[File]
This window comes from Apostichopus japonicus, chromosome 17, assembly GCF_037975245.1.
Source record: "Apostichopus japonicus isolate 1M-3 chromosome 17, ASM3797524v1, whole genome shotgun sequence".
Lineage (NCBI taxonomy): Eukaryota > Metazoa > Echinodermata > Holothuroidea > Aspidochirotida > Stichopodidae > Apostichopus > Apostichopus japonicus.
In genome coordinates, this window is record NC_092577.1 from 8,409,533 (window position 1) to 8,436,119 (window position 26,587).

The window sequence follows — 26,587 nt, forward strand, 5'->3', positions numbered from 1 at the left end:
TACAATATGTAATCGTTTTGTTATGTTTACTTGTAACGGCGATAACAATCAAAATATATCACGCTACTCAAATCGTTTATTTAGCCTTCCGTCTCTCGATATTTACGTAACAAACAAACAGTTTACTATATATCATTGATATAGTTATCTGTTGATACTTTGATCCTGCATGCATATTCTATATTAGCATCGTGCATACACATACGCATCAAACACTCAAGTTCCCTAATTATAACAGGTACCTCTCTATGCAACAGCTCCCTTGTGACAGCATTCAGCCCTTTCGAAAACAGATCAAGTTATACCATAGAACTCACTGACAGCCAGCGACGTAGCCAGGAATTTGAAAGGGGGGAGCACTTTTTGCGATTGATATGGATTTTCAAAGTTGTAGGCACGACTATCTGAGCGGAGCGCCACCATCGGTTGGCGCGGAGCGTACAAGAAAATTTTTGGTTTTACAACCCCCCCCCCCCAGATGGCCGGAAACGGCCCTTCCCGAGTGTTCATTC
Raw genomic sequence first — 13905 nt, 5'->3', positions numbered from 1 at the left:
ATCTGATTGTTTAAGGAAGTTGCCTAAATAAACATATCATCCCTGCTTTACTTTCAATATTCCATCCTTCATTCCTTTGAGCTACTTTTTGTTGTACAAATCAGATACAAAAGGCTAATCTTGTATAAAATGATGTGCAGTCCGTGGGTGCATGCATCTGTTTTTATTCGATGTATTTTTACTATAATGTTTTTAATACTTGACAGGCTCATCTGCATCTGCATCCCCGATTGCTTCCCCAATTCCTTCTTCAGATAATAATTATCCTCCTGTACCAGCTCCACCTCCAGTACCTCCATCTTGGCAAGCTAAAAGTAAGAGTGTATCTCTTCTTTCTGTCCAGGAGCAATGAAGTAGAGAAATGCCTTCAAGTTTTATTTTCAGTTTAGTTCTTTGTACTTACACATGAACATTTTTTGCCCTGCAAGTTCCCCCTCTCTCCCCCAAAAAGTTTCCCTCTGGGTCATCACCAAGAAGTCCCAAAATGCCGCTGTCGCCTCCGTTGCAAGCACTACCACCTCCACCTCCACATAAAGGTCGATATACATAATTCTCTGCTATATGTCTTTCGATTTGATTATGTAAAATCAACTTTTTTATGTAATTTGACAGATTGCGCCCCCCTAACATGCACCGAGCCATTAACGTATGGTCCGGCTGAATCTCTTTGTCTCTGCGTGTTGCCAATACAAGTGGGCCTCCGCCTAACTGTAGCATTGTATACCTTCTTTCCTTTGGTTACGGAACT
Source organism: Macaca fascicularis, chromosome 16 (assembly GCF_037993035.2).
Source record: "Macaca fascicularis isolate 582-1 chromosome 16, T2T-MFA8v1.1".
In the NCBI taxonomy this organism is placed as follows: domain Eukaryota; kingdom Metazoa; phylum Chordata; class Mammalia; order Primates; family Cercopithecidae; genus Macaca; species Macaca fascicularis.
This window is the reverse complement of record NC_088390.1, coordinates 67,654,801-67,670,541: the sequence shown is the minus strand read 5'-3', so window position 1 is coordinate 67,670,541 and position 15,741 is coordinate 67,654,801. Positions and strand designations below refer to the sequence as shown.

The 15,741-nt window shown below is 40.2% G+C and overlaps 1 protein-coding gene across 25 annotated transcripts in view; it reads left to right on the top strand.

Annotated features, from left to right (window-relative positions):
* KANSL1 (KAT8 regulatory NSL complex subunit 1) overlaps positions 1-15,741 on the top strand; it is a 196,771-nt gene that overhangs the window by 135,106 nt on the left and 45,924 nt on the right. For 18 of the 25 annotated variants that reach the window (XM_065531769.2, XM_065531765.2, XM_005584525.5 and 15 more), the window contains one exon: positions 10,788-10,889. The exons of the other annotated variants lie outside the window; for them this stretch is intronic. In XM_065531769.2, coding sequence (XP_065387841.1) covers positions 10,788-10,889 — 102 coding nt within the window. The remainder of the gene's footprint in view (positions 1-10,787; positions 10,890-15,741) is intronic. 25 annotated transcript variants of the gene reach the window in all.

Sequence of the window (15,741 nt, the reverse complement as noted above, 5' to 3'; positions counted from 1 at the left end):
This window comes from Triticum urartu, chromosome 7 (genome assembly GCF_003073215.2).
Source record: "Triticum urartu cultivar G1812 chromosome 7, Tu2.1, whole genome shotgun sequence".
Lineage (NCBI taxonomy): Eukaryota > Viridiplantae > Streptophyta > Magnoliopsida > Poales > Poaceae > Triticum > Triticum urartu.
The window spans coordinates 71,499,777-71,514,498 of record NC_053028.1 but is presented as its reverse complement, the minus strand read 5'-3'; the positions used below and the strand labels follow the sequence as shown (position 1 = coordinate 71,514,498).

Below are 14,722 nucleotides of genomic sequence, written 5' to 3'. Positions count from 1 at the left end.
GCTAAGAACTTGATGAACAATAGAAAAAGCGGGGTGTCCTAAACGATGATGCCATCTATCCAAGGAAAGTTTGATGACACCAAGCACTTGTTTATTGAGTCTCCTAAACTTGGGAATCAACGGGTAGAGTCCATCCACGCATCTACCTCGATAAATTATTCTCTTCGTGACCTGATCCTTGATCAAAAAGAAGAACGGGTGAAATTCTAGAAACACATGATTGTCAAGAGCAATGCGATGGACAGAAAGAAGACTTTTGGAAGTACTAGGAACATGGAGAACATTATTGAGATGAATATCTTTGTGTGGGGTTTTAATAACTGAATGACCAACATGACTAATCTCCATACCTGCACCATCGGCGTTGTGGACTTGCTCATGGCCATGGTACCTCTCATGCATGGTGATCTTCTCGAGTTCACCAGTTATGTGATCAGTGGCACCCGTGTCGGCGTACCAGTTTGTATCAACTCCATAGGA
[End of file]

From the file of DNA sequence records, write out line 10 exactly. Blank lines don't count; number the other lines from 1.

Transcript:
Source record: "Macaca fascicularis isolate 582-1 chromosome 16, T2T-MFA8v1.1".